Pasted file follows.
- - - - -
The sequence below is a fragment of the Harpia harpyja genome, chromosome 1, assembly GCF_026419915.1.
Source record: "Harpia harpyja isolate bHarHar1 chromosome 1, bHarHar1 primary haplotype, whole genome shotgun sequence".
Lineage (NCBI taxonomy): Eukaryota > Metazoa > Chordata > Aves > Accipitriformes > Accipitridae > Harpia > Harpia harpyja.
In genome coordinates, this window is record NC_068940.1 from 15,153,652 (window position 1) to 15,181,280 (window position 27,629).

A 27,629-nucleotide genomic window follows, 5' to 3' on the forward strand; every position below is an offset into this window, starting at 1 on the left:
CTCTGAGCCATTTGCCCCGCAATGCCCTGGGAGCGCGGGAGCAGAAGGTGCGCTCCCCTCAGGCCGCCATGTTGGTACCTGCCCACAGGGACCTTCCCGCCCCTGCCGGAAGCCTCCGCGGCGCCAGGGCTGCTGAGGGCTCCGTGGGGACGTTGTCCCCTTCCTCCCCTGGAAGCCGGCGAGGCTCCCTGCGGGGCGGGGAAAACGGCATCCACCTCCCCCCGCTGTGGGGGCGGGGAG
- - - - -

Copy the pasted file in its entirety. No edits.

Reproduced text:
The sequence below is a fragment of the Harpia harpyja genome, chromosome 1, assembly GCF_026419915.1.
Source record: "Harpia harpyja isolate bHarHar1 chromosome 1, bHarHar1 primary haplotype, whole genome shotgun sequence".
Lineage (NCBI taxonomy): Eukaryota > Metazoa > Chordata > Aves > Accipitriformes > Accipitridae > Harpia > Harpia harpyja.
In genome coordinates, this window is record NC_068940.1 from 15,153,652 (window position 1) to 15,181,280 (window position 27,629).

A 27,629-nucleotide genomic window follows, 5' to 3' on the forward strand; every position below is an offset into this window, starting at 1 on the left:
CTCTGAGCCATTTGCCCCGCAATGCCCTGGGAGCGCGGGAGCAGAAGGTGCGCTCCCCTCAGGCCGCCATGTTGGTACCTGCCCACAGGGACCTTCCCGCCCCTGCCGGAAGCCTCCGCGGCGCCAGGGCTGCTGAGGGCTCCGTGGGGACGTTGTCCCCTTCCTCCCCTGGAAGCCGGCGAGGCTCCCTGCGGGGCGGGGAAAACGGCATCCACCTCCCCCCGCTGTGGGGGCGGGGAG